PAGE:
With a Supreme Court decision and a final commission report coming soon, the public debate about school funding and the next Legislature’s responsibilities will likely become clearer and more intense. In the meantime, as the election nears, voters will have the opportunity to ask legislative and gubernatorial candidates where they stand on this issue and to urge them to finally resolve this problem fairly and comprehensively.
On behalf of hundreds of Granite State residents, the NH School Funding Fairness Project (NHSFFP) on Monday, September 21, presented a petition of support to the Commission to Study School Funding, conveying both widespread concern about the problems plaguing the state’s existing system for funding public schools and strong backing for efforts to address them.
New Hampshire’s current approach to school funding has more than a few shortcomings, but none is more glaring that the inequities it forces local property taxpayers to endure.
The work of the Commission to Study School Funding has now entered a critical new phase. The American Institutes for Research (AIR), the national consulting firm that the Commission hired to conduct […]
Now that the State of New Hampshire has filed its final brief in the ConVal education funding lawsuit, the path is clear for the New Hampshire Supreme Court to begin to decide what could be a landmark case for students, homeowners, and local businesses.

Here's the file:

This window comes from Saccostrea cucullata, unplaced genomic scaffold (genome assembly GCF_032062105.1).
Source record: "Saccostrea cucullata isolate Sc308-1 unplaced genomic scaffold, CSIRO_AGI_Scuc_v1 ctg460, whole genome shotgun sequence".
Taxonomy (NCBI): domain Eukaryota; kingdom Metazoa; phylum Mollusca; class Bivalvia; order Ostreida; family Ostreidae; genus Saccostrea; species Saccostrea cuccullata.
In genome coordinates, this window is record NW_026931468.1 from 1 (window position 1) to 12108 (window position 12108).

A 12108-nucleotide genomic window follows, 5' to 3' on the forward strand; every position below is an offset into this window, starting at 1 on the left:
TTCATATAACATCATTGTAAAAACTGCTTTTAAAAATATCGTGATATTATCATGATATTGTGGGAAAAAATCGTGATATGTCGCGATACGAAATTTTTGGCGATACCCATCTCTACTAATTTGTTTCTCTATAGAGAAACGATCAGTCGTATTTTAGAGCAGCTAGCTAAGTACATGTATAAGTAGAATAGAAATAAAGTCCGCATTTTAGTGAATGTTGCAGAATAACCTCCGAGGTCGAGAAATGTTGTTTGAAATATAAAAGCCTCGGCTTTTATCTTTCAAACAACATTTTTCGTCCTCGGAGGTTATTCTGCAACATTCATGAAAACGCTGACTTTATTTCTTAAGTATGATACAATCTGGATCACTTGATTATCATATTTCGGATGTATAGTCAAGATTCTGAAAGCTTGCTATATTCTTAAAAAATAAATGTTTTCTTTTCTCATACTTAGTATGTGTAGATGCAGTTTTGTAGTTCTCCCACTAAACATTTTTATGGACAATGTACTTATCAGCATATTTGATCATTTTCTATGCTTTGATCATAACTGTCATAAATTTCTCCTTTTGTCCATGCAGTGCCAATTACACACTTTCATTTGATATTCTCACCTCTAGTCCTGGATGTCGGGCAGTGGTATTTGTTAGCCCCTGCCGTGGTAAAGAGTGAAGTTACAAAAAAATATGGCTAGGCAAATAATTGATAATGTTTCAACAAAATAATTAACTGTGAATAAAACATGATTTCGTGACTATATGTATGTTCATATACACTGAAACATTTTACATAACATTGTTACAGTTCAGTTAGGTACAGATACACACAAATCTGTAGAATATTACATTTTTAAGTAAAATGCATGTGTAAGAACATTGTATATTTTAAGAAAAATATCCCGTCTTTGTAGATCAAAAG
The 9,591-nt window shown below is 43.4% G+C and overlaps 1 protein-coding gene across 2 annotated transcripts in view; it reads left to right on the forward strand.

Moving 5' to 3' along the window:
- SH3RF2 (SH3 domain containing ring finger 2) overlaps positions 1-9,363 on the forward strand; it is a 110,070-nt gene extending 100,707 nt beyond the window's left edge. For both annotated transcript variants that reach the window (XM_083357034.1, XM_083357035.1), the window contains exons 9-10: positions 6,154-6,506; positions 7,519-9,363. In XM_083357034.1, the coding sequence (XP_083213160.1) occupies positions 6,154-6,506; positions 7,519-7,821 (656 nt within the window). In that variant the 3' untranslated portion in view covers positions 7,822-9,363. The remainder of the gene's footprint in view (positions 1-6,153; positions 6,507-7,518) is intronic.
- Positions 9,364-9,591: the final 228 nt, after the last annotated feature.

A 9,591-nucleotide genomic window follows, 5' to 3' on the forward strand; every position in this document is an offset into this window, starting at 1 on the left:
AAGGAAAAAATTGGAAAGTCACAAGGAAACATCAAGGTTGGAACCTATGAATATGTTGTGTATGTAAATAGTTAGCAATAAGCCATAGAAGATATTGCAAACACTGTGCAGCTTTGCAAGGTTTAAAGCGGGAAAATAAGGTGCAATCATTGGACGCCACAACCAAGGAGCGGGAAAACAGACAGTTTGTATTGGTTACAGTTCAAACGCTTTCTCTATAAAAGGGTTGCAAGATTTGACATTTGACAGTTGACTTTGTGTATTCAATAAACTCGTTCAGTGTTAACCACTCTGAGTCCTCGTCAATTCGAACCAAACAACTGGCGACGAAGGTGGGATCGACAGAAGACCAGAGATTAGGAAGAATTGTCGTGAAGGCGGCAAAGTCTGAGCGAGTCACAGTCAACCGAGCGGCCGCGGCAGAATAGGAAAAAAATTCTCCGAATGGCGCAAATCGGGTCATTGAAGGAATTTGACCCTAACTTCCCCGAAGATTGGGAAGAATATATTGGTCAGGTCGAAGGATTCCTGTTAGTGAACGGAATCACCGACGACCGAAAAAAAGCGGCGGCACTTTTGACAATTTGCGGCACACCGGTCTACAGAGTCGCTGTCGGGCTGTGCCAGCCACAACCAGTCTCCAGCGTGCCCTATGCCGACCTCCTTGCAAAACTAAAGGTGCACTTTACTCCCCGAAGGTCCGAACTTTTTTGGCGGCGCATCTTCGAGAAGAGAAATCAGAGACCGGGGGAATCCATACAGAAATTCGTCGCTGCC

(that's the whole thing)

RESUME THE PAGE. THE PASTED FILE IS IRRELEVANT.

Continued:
All three workgroups of the Commission to Study School Funding met again this week, planning a survey of NH educators, debating tax policy principles, and learning more about the state’s approach to early education and care.
On Monday, June 1, John Tobin spoke before the Commission to Study School Funding, offering an overview of New Hampshire’s Supreme Court cases on the subject of school funding as well as a summation of the ongoing ConVal case.
Over the course of the past week, the members of the Commission to Study School Funding heard from education policy experts, school business officials, and special education administrators.
After a nearly two-month hiatus occasioned by the COVID-19 pandemic, New Hampshire’s Commission to Study School Funding resumed its work in earnest this week, holding one meeting of the entire Commission on […]
Communities across New Hampshire have been hit hard by the COVID-19 pandemic. Downshifting costs from state government onto local property taxpayers would only make a bad situation worse.